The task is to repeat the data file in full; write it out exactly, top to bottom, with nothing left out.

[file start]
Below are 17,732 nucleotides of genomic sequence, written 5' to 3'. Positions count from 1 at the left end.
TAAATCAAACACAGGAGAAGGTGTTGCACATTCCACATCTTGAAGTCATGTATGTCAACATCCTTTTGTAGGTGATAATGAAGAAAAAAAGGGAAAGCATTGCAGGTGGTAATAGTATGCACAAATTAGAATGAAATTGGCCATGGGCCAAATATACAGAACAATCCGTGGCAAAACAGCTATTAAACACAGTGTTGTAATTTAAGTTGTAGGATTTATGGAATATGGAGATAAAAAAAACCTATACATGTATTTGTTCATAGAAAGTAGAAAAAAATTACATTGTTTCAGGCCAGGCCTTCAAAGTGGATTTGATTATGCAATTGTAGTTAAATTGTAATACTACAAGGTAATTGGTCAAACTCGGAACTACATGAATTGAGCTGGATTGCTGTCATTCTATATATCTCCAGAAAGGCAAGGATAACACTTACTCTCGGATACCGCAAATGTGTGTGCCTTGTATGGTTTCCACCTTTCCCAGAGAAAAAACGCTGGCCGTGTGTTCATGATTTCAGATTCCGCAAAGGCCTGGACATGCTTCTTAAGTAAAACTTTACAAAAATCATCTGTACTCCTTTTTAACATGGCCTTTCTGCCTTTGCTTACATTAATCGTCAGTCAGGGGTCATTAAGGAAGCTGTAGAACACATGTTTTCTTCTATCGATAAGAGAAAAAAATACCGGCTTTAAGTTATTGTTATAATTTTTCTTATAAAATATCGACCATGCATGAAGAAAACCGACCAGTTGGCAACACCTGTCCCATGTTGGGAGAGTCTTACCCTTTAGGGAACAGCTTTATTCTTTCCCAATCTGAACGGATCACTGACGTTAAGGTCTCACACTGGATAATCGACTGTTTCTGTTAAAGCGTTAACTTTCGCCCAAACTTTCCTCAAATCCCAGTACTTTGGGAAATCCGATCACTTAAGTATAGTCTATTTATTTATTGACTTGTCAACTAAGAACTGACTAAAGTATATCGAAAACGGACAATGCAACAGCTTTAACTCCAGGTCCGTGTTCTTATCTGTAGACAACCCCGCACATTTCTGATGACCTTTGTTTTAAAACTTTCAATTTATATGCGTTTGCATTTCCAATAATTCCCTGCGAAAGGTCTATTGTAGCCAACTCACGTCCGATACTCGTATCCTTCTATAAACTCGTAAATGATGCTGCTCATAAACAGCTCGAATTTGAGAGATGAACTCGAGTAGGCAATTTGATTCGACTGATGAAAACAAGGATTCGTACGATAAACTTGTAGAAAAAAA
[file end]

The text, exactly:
Below are 17,732 nucleotides of genomic sequence, written 5' to 3'. Positions count from 1 at the left end.
TAAATCAAACACAGGAGAAGGTGTTGCACATTCCACATCTTGAAGTCATGTATGTCAACATCCTTTTGTAGGTGATAATGAAGAAAAAAAGGGAAAGCATTGCAGGTGGTAATAGTATGCACAAATTAGAATGAAATTGGCCATGGGCCAAATATACAGAACAATCCGTGGCAAAACAGCTATTAAACACAGTGTTGTAATTTAAGTTGTAGGATTTATGGAATATGGAGATAAAAAAAACCTATACATGTATTTGTTCATAGAAAGTAGAAAAAAATTACATTGTTTCAGGCCAGGCCTTCAAAGTGGATTTGATTATGCAATTGTAGTTAAATTGTAATACTACAAGGTAATTGGTCAAACTCGGAACTACATGAATTGAGCTGGATTGCTGTCATTCTATATATCTCCAGAAAGGCAAGGATAACACTTACTCTCGGATACCGCAAATGTGTGTGCCTTGTATGGTTTCCACCTTTCCCAGAGAAAAAACGCTGGCCGTGTGTTCATGATTTCAGATTCCGCAAAGGCCTGGACATGCTTCTTAAGTAAAACTTTACAAAAATCATCTGTACTCCTTTTTAACATGGCCTTTCTGCCTTTGCTTACATTAATCGTCAGTCAGGGGTCATTAAGGAAGCTGTAGAACACATGTTTTCTTCTATCGATAAGAGAAAAAAATACCGGCTTTAAGTTATTGTTATAATTTTTCTTATAAAATATCGACCATGCATGAAGAAAACCGACCAGTTGGCAACACCTGTCCCATGTTGGGAGAGTCTTACCCTTTAGGGAACAGCTTTATTCTTTCCCAATCTGAACGGATCACTGACGTTAAGGTCTCACACTGGATAATCGACTGTTTCTGTTAAAGCGTTAACTTTCGCCCAAACTTTCCTCAAATCCCAGTACTTTGGGAAATCCGATCACTTAAGTATAGTCTATTTATTTATTGACTTGTCAACTAAGAACTGACTAAAGTATATCGAAAACGGACAATGCAACAGCTTTAACTCCAGGTCCGTGTTCTTATCTGTAGACAACCCCGCACATTTCTGATGACCTTTGTTTTAAAACTTTCAATTTATATGCGTTTGCATTTCCAATAATTCCCTGCGAAAGGTCTATTGTAGCCAACTCACGTCCGATACTCGTATCCTTCTATAAACTCGTAAATGATGCTGCTCATAAACAGCTCGAATTTGAGAGATGAACTCGAGTAGGCAATTTGATTCGACTGATGAAAACAAGGATTCGTACGATAAACTTGTAGAAAAAAA